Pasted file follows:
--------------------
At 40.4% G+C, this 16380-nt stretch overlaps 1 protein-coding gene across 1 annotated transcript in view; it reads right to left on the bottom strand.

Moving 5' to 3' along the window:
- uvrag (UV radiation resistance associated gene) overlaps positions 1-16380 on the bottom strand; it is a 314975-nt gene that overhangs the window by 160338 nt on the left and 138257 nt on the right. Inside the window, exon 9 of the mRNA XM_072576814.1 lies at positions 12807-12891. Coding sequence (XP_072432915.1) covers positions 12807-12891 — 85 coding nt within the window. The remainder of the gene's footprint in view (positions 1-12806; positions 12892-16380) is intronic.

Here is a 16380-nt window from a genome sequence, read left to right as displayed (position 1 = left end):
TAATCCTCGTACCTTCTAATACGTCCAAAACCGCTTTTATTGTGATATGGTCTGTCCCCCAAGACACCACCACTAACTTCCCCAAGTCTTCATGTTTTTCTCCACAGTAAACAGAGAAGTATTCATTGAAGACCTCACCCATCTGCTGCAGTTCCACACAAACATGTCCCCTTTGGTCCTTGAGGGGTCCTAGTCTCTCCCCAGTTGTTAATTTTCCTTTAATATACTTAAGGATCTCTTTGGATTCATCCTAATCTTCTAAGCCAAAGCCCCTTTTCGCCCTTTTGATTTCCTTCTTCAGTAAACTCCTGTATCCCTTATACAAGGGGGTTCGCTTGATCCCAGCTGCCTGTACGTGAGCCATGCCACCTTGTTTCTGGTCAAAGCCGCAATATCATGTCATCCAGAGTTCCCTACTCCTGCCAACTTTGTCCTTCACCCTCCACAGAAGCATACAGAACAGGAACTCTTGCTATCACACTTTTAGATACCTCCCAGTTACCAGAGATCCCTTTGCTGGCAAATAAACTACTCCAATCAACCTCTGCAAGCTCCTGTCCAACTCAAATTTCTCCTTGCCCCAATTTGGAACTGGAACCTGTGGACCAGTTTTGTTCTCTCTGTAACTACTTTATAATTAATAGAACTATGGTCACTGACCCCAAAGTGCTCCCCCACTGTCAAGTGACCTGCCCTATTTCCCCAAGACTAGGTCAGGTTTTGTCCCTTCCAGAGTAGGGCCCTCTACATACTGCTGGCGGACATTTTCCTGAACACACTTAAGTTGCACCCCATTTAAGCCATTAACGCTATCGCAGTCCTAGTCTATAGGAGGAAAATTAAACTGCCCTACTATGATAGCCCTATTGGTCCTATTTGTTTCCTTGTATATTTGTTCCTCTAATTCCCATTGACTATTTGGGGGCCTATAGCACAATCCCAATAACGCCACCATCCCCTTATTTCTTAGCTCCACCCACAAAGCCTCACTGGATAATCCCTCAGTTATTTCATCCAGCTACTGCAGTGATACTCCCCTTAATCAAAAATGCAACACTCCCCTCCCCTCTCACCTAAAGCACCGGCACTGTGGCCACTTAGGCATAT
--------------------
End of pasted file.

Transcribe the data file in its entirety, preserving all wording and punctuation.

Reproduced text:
At 40.4% G+C, this 16380-nt stretch overlaps 1 protein-coding gene across 1 annotated transcript in view; it reads right to left on the bottom strand.

Moving 5' to 3' along the window:
- uvrag (UV radiation resistance associated gene) overlaps positions 1-16380 on the bottom strand; it is a 314975-nt gene that overhangs the window by 160338 nt on the left and 138257 nt on the right. Inside the window, exon 9 of the mRNA XM_072576814.1 lies at positions 12807-12891. Coding sequence (XP_072432915.1) covers positions 12807-12891 — 85 coding nt within the window. The remainder of the gene's footprint in view (positions 1-12806; positions 12892-16380) is intronic.

Here is a 16380-nt window from a genome sequence, read left to right as displayed (position 1 = left end):
TAATCCTCGTACCTTCTAATACGTCCAAAACCGCTTTTATTGTGATATGGTCTGTCCCCCAAGACACCACCACTAACTTCCCCAAGTCTTCATGTTTTTCTCCACAGTAAACAGAGAAGTATTCATTGAAGACCTCACCCATCTGCTGCAGTTCCACACAAACATGTCCCCTTTGGTCCTTGAGGGGTCCTAGTCTCTCCCCAGTTGTTAATTTTCCTTTAATATACTTAAGGATCTCTTTGGATTCATCCTAATCTTCTAAGCCAAAGCCCCTTTTCGCCCTTTTGATTTCCTTCTTCAGTAAACTCCTGTATCCCTTATACAAGGGGGTTCGCTTGATCCCAGCTGCCTGTACGTGAGCCATGCCACCTTGTTTCTGGTCAAAGCCGCAATATCATGTCATCCAGAGTTCCCTACTCCTGCCAACTTTGTCCTTCACCCTCCACAGAAGCATACAGAACAGGAACTCTTGCTATCACACTTTTAGATACCTCCCAGTTACCAGAGATCCCTTTGCTGGCAAATAAACTACTCCAATCAACCTCTGCAAGCTCCTGTCCAACTCAAATTTCTCCTTGCCCCAATTTGGAACTGGAACCTGTGGACCAGTTTTGTTCTCTCTGTAACTACTTTATAATTAATAGAACTATGGTCACTGACCCCAAAGTGCTCCCCCACTGTCAAGTGACCTGCCCTATTTCCCCAAGACTAGGTCAGGTTTTGTCCCTTCCAGAGTAGGGCCCTCTACATACTGCTGGCGGACATTTTCCTGAACACACTTAAGTTGCACCCCATTTAAGCCATTAACGCTATCGCAGTCCTAGTCTATAGGAGGAAAATTAAACTGCCCTACTATGATAGCCCTATTGGTCCTATTTGTTTCCTTGTATATTTGTTCCTCTAATTCCCATTGACTATTTGGGGGCCTATAGCACAATCCCAATAACGCCACCATCCCCTTATTTCTTAGCTCCACCCACAAAGCCTCACTGGATAATCCCTCAGTTATTTCATCCAGCTACTGCAGTGATACTCCCCTTAATCAAAAATGCAACACTCCCCTCCCCTCTCACCTAAAGCACCGGCACTGTGGCCACTTAGGCATAT